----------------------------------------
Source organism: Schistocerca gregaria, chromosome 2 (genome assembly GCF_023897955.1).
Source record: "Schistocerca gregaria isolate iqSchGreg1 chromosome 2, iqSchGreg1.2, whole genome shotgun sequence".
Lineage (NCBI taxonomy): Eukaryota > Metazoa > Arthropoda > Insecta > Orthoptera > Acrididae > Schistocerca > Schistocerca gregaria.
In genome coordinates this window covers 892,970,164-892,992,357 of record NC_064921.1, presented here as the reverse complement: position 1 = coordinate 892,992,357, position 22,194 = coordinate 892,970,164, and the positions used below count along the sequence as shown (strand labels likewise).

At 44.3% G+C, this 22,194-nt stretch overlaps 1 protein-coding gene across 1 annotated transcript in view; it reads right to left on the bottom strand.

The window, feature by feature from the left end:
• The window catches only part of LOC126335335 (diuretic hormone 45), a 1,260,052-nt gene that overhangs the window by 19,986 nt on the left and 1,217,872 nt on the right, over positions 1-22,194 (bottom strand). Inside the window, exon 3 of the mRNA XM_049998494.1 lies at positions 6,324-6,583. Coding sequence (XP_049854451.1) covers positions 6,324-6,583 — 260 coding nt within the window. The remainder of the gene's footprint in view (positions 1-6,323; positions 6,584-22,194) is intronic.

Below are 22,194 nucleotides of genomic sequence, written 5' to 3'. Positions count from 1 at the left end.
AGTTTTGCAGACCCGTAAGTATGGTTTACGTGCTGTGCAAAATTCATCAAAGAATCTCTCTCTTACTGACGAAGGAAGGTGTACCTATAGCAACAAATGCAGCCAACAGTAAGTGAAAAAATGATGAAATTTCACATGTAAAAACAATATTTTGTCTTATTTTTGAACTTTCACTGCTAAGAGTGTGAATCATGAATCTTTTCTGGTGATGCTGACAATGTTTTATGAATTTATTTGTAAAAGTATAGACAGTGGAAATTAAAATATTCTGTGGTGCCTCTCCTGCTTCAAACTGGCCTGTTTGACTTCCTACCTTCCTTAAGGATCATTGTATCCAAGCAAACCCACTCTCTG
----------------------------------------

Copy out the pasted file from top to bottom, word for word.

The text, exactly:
Source organism: Schistocerca gregaria, chromosome 2 (genome assembly GCF_023897955.1).
Source record: "Schistocerca gregaria isolate iqSchGreg1 chromosome 2, iqSchGreg1.2, whole genome shotgun sequence".
Lineage (NCBI taxonomy): Eukaryota > Metazoa > Arthropoda > Insecta > Orthoptera > Acrididae > Schistocerca > Schistocerca gregaria.
In genome coordinates this window covers 892,970,164-892,992,357 of record NC_064921.1, presented here as the reverse complement: position 1 = coordinate 892,992,357, position 22,194 = coordinate 892,970,164, and the positions used below count along the sequence as shown (strand labels likewise).

At 44.3% G+C, this 22,194-nt stretch overlaps 1 protein-coding gene across 1 annotated transcript in view; it reads right to left on the bottom strand.

The window, feature by feature from the left end:
• The window catches only part of LOC126335335 (diuretic hormone 45), a 1,260,052-nt gene that overhangs the window by 19,986 nt on the left and 1,217,872 nt on the right, over positions 1-22,194 (bottom strand). Inside the window, exon 3 of the mRNA XM_049998494.1 lies at positions 6,324-6,583. Coding sequence (XP_049854451.1) covers positions 6,324-6,583 — 260 coding nt within the window. The remainder of the gene's footprint in view (positions 1-6,323; positions 6,584-22,194) is intronic.

Below are 22,194 nucleotides of genomic sequence, written 5' to 3'. Positions count from 1 at the left end.
AGTTTTGCAGACCCGTAAGTATGGTTTACGTGCTGTGCAAAATTCATCAAAGAATCTCTCTCTTACTGACGAAGGAAGGTGTACCTATAGCAACAAATGCAGCCAACAGTAAGTGAAAAAATGATGAAATTTCACATGTAAAAACAATATTTTGTCTTATTTTTGAACTTTCACTGCTAAGAGTGTGAATCATGAATCTTTTCTGGTGATGCTGACAATGTTTTATGAATTTATTTGTAAAAGTATAGACAGTGGAAATTAAAATATTCTGTGGTGCCTCTCCTGCTTCAAACTGGCCTGTTTGACTTCCTACCTTCCTTAAGGATCATTGTATCCAAGCAAACCCACTCTCTG